Vioxx (Molecule of the Month for May 2005)
Rofecoxib, Ceoxx and Ceeoxx
Vioxx is a nonsteroidal anti-inflammatory drug (NSAID) that was used in the treatment of osteoarthritis, acute pain conditions, and dysmenorrhoea. Formerly marketed by Merck & Co. under the trade names Vioxx, Ceoxx and Ceeoxx, it was voluntarily withdrawn from the market in 2004 because of concerns about increased risk of heart attack and stroke. Rofecoxib was one of the most widely used drugs ever to be withdrawn from the market. Worldwide, over two million people were prescribed Vioxx at the time. In the year before withdrawal, Merck had a sales revenue of US$2.5 billion from Vioxx.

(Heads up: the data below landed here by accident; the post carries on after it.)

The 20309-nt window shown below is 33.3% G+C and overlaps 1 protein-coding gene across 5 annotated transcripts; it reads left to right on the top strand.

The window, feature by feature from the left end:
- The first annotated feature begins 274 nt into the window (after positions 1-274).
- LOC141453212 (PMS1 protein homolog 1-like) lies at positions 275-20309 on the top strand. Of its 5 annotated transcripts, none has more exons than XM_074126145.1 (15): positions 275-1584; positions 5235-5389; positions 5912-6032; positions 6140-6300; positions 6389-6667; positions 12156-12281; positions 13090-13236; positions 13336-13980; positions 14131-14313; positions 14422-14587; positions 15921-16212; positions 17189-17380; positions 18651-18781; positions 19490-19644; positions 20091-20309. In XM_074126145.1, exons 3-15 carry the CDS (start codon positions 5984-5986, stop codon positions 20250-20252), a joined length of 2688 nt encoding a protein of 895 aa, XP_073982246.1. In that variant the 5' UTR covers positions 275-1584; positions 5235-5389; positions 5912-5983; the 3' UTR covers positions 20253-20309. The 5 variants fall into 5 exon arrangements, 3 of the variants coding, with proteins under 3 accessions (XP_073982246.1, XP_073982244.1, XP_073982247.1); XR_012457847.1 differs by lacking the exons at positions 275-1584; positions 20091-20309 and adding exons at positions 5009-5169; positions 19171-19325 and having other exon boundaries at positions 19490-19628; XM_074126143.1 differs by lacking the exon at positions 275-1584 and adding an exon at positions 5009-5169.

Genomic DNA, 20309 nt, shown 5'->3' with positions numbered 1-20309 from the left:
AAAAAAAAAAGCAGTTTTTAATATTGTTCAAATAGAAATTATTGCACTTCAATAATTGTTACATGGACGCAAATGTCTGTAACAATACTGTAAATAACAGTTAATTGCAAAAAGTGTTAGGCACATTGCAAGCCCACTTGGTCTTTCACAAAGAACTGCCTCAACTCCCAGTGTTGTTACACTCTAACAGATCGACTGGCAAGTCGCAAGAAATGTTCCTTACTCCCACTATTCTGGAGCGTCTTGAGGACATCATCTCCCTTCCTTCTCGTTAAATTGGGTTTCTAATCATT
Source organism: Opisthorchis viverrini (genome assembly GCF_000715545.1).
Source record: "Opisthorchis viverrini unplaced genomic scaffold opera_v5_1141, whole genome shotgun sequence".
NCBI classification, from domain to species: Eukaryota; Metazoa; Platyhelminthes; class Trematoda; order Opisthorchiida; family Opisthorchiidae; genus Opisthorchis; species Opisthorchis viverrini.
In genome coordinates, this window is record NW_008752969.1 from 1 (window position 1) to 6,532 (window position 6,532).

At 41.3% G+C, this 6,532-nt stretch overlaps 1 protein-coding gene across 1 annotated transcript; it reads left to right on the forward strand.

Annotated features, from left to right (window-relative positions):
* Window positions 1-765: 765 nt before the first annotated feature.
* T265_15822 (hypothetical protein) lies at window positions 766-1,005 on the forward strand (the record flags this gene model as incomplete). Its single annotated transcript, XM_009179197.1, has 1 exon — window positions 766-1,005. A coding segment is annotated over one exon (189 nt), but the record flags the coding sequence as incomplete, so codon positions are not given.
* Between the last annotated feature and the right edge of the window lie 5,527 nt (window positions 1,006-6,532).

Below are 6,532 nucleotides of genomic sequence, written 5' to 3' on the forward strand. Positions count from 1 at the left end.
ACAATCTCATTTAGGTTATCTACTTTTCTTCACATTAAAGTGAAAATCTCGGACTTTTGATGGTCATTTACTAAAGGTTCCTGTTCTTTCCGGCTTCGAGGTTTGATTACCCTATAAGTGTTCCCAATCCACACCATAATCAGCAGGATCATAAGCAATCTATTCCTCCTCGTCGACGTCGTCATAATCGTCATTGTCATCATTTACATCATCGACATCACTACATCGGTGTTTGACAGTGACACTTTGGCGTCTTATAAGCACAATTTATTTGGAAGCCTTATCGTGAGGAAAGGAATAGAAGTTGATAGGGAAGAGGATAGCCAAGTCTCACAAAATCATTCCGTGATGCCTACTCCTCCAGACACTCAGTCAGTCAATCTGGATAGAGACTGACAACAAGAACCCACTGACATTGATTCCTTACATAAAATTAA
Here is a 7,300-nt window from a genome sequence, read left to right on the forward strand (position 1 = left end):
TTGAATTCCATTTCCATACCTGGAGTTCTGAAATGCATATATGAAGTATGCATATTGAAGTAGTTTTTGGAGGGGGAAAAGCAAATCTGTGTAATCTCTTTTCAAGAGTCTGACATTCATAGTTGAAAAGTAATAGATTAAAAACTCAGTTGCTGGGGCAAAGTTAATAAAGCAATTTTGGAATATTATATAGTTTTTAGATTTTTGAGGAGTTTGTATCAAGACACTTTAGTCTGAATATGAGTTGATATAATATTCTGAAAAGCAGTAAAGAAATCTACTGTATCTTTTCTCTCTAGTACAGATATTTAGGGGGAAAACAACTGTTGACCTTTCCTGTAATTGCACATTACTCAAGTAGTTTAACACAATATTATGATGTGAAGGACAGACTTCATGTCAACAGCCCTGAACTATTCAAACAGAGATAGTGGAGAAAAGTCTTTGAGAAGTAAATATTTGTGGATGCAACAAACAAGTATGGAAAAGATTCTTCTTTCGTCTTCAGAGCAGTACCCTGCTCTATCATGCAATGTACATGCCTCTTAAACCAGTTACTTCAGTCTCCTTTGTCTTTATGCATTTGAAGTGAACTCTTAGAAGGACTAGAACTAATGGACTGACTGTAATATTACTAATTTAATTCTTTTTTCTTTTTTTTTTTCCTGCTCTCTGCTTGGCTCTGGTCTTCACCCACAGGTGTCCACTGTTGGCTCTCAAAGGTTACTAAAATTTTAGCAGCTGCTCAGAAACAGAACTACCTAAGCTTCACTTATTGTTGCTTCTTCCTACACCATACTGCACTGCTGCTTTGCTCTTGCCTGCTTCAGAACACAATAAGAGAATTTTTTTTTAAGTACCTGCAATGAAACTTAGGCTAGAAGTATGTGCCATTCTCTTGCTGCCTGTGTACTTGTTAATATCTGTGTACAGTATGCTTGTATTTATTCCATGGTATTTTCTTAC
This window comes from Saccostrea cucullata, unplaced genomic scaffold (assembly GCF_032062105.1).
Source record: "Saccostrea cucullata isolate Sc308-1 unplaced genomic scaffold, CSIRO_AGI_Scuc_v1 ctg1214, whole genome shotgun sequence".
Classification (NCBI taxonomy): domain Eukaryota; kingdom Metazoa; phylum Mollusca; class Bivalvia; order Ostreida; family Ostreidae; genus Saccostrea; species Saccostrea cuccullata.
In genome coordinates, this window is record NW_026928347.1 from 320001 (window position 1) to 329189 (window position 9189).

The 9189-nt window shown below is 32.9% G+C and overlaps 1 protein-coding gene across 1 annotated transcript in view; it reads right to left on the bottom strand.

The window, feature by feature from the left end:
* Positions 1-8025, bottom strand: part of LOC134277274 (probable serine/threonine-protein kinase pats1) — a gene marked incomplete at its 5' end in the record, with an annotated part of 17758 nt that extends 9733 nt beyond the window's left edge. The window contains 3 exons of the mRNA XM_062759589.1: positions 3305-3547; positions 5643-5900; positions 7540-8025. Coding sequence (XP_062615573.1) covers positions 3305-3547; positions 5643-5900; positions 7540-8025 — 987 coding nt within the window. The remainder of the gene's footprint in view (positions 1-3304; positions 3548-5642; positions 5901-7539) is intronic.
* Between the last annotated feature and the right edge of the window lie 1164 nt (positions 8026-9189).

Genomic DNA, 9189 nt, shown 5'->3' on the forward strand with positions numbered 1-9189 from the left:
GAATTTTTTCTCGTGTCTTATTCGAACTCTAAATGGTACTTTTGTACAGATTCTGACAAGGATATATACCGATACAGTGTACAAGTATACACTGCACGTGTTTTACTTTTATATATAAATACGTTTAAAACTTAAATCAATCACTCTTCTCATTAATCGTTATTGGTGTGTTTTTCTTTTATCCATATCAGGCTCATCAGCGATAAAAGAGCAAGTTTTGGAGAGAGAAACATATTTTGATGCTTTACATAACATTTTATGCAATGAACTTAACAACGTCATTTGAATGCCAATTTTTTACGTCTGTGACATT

Vioxx belongs to the group of NSAIDs known as COX-2 selective inhibitors or coxibs (CycloOXygenase-2 InhiBitors). Being COX-2 selective means that these drugs act specifically on one form of the cyclooxygenase (COX) enzyme, namely the COX-2, whereas previous NSAIDs inhibited both COX-1 and COX-2. This specificity allows rofecoxib and other COX-2 inhibitors to reduce inflammation and pain while minimizing undesired gastrointestinal adverse effects - peptic ulcers - that are common with non-selective NSAIDs such as aspirin, naproxen, and ibuprofen.
It is currently unknown whether the increased risk of adverse cardiovascular events is common to all COX-2 inhibitors. Recent studies have demonstrated the increased risk of cardiovascular events associated with the use of celecoxib, valdecoxib and parecoxib.
Update by Karl Harrison
(Molecule of the Month for May 2005 )
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